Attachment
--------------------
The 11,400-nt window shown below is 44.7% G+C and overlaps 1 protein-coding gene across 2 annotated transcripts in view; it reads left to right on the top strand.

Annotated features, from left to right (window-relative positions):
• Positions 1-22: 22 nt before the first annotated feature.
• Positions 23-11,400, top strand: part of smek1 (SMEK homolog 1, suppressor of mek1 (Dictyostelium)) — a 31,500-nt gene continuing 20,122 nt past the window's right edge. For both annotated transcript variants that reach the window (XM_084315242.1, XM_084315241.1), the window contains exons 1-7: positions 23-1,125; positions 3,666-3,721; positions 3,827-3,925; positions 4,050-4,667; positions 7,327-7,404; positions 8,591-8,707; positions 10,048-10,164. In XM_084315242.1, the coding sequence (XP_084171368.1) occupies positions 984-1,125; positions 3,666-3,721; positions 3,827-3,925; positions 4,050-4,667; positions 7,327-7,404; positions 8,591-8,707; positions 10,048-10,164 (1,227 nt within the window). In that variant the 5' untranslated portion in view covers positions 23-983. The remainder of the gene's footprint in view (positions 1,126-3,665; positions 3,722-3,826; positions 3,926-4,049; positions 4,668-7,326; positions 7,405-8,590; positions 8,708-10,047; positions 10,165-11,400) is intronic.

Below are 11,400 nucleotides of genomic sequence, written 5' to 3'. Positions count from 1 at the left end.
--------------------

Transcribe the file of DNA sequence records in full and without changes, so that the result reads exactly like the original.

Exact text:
The 11,400-nt window shown below is 44.7% G+C and overlaps 1 protein-coding gene across 2 annotated transcripts in view; it reads left to right on the top strand.

Annotated features, from left to right (window-relative positions):
• Positions 1-22: 22 nt before the first annotated feature.
• Positions 23-11,400, top strand: part of smek1 (SMEK homolog 1, suppressor of mek1 (Dictyostelium)) — a 31,500-nt gene continuing 20,122 nt past the window's right edge. For both annotated transcript variants that reach the window (XM_084315242.1, XM_084315241.1), the window contains exons 1-7: positions 23-1,125; positions 3,666-3,721; positions 3,827-3,925; positions 4,050-4,667; positions 7,327-7,404; positions 8,591-8,707; positions 10,048-10,164. In XM_084315242.1, the coding sequence (XP_084171368.1) occupies positions 984-1,125; positions 3,666-3,721; positions 3,827-3,925; positions 4,050-4,667; positions 7,327-7,404; positions 8,591-8,707; positions 10,048-10,164 (1,227 nt within the window). In that variant the 5' untranslated portion in view covers positions 23-983. The remainder of the gene's footprint in view (positions 1,126-3,665; positions 3,722-3,826; positions 3,926-4,049; positions 4,668-7,326; positions 7,405-8,590; positions 8,708-10,047; positions 10,165-11,400) is intronic.

Below are 11,400 nucleotides of genomic sequence, written 5' to 3'. Positions count from 1 at the left end.